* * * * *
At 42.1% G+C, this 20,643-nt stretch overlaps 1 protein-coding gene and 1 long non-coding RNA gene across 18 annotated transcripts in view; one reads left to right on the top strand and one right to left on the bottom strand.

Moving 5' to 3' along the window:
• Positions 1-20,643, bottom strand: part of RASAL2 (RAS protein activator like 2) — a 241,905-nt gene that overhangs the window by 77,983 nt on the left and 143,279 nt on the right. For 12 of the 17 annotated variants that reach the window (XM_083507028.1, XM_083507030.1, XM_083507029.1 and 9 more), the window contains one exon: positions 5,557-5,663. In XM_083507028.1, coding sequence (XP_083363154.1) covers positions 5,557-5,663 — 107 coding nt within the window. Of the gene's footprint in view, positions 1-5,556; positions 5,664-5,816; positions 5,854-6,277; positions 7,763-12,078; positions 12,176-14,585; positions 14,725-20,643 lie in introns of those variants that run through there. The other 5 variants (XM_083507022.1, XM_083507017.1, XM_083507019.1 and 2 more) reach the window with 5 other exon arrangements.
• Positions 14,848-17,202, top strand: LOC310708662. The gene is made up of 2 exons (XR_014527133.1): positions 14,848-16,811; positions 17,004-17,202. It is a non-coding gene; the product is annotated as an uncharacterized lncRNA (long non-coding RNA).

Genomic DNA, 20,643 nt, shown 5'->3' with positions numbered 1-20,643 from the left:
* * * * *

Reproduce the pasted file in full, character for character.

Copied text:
At 42.1% G+C, this 20,643-nt stretch overlaps 1 protein-coding gene and 1 long non-coding RNA gene across 18 annotated transcripts in view; one reads left to right on the top strand and one right to left on the bottom strand.

Moving 5' to 3' along the window:
• Positions 1-20,643, bottom strand: part of RASAL2 (RAS protein activator like 2) — a 241,905-nt gene that overhangs the window by 77,983 nt on the left and 143,279 nt on the right. For 12 of the 17 annotated variants that reach the window (XM_083507028.1, XM_083507030.1, XM_083507029.1 and 9 more), the window contains one exon: positions 5,557-5,663. In XM_083507028.1, coding sequence (XP_083363154.1) covers positions 5,557-5,663 — 107 coding nt within the window. Of the gene's footprint in view, positions 1-5,556; positions 5,664-5,816; positions 5,854-6,277; positions 7,763-12,078; positions 12,176-14,585; positions 14,725-20,643 lie in introns of those variants that run through there. The other 5 variants (XM_083507022.1, XM_083507017.1, XM_083507019.1 and 2 more) reach the window with 5 other exon arrangements.
• Positions 14,848-17,202, top strand: LOC310708662. The gene is made up of 2 exons (XR_014527133.1): positions 14,848-16,811; positions 17,004-17,202. It is a non-coding gene; the product is annotated as an uncharacterized lncRNA (long non-coding RNA).

Genomic DNA, 20,643 nt, shown 5'->3' with positions numbered 1-20,643 from the left: